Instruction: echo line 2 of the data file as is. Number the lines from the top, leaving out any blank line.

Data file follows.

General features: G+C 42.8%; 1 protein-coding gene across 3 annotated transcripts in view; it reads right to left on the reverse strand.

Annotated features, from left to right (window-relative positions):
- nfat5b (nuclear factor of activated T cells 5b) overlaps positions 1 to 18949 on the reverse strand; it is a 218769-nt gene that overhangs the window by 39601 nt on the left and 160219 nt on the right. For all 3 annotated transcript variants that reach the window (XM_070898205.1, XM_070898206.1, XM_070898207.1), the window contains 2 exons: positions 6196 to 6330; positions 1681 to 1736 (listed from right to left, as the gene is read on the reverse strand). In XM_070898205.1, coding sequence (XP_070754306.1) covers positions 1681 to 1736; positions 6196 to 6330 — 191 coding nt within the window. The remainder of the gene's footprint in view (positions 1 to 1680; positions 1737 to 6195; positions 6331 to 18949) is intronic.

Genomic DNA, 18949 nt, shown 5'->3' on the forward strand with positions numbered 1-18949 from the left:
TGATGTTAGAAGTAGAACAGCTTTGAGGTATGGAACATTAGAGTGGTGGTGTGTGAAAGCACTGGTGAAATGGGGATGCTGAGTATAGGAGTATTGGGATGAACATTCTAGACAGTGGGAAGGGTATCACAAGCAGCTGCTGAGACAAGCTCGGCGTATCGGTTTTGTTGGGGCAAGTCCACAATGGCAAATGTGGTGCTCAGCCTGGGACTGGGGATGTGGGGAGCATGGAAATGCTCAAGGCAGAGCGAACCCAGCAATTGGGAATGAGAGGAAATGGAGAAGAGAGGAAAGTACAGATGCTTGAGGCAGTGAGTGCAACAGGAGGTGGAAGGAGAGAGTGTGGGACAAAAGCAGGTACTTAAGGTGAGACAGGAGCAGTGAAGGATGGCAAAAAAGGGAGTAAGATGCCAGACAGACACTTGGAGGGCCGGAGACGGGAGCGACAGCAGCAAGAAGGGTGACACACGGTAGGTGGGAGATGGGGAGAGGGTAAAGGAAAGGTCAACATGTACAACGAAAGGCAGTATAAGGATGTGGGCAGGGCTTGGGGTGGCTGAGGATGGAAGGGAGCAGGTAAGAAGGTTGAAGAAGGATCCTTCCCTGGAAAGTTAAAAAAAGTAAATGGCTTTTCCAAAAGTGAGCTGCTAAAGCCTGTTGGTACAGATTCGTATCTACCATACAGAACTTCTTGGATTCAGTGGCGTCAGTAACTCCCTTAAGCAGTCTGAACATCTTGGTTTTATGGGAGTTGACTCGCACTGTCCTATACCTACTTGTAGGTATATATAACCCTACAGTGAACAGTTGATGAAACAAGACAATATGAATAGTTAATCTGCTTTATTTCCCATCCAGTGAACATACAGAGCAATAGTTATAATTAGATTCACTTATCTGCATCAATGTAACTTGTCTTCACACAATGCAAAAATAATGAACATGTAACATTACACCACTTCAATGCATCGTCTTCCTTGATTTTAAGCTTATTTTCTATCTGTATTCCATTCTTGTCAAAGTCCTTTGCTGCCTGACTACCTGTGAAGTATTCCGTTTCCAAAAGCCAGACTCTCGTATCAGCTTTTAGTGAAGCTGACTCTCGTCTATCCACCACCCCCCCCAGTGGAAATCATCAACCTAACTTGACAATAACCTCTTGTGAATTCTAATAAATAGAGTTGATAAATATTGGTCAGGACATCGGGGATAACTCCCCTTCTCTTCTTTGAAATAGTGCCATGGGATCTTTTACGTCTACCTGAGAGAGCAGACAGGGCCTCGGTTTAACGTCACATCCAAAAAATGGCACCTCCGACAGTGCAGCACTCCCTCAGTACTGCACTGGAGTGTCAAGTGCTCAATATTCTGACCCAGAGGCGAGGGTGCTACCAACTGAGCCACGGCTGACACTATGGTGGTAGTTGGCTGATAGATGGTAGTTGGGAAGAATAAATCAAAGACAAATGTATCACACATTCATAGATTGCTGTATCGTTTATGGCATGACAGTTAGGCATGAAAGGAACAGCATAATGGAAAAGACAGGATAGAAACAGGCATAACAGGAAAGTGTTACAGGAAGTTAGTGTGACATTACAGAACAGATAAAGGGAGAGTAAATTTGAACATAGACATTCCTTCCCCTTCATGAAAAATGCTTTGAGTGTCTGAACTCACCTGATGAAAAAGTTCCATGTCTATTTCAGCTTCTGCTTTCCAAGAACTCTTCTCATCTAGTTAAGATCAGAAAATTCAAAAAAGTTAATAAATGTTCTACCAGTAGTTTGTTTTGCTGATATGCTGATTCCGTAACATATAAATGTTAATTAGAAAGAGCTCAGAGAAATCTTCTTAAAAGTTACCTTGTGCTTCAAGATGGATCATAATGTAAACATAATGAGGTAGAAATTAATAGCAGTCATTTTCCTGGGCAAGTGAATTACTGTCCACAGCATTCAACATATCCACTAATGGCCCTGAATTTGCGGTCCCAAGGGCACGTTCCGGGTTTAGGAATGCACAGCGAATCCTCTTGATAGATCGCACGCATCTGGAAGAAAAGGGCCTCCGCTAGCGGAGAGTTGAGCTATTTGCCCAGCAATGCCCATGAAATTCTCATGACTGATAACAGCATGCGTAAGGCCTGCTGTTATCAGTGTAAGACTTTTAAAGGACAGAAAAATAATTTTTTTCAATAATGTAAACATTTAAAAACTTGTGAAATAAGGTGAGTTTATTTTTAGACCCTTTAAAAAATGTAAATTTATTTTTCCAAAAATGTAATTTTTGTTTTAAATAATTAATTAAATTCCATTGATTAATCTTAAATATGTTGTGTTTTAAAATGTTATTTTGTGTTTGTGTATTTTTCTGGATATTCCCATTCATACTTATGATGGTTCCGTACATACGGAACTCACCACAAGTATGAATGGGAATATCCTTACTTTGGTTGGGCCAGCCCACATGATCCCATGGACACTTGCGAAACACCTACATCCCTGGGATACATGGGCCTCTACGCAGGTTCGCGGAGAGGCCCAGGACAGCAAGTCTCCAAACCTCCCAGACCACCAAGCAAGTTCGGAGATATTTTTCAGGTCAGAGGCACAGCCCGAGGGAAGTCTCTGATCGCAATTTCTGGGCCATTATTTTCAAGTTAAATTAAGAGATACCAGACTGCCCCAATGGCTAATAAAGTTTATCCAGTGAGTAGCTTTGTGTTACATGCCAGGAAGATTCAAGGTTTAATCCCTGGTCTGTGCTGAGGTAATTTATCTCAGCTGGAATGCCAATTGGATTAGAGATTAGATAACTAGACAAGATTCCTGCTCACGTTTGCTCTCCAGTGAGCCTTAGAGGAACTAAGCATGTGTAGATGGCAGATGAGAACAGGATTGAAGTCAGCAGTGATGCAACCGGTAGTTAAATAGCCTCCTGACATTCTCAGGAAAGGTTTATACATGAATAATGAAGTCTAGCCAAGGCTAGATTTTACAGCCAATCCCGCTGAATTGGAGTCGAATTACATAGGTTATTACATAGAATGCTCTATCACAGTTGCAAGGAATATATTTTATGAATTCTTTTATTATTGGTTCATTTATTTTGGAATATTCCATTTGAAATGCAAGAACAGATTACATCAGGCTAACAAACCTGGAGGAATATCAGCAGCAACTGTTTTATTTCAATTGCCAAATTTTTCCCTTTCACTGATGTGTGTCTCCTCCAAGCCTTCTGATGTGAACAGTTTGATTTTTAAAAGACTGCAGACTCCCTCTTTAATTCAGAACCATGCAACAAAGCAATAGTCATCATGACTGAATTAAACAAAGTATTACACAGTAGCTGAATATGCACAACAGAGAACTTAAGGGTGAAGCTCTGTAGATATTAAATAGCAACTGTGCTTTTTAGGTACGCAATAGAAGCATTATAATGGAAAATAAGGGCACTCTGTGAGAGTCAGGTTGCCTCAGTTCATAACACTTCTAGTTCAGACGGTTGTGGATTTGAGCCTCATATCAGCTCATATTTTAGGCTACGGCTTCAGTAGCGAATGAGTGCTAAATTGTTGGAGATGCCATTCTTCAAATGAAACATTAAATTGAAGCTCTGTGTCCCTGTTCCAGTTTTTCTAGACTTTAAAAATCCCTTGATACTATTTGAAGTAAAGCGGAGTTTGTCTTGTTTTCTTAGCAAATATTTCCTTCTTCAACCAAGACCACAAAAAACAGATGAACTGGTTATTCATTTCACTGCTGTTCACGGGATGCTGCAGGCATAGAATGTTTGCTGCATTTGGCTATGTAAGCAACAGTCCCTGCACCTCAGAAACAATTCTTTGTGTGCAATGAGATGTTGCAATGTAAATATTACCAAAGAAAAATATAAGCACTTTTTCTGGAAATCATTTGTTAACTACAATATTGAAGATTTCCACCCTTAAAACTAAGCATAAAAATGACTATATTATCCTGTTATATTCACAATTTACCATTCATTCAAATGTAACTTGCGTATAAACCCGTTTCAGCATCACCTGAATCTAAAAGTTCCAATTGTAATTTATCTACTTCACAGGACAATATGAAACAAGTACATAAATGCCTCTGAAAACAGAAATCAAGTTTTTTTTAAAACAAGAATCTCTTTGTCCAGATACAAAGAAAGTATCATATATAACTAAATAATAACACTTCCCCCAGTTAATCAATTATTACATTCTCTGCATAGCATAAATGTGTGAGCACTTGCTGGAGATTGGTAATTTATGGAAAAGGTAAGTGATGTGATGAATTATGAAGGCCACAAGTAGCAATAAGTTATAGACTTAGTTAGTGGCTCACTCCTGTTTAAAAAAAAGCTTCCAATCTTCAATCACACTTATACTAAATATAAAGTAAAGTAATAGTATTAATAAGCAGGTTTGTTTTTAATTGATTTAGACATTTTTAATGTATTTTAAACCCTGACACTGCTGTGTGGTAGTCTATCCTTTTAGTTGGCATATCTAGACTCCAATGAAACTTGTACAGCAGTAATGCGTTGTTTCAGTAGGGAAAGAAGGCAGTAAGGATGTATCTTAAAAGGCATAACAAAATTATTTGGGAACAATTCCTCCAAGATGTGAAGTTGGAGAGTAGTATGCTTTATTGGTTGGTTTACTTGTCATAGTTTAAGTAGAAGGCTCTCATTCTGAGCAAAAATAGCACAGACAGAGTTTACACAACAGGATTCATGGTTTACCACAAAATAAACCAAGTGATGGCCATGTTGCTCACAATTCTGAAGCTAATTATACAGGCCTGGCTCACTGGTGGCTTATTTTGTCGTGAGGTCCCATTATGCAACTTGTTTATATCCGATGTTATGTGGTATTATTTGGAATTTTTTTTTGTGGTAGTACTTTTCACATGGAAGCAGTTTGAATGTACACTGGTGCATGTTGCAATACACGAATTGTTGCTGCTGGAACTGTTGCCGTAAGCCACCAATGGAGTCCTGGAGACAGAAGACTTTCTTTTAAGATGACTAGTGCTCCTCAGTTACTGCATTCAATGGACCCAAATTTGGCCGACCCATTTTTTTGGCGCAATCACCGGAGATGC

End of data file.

Annotated features, from left to right (window-relative positions):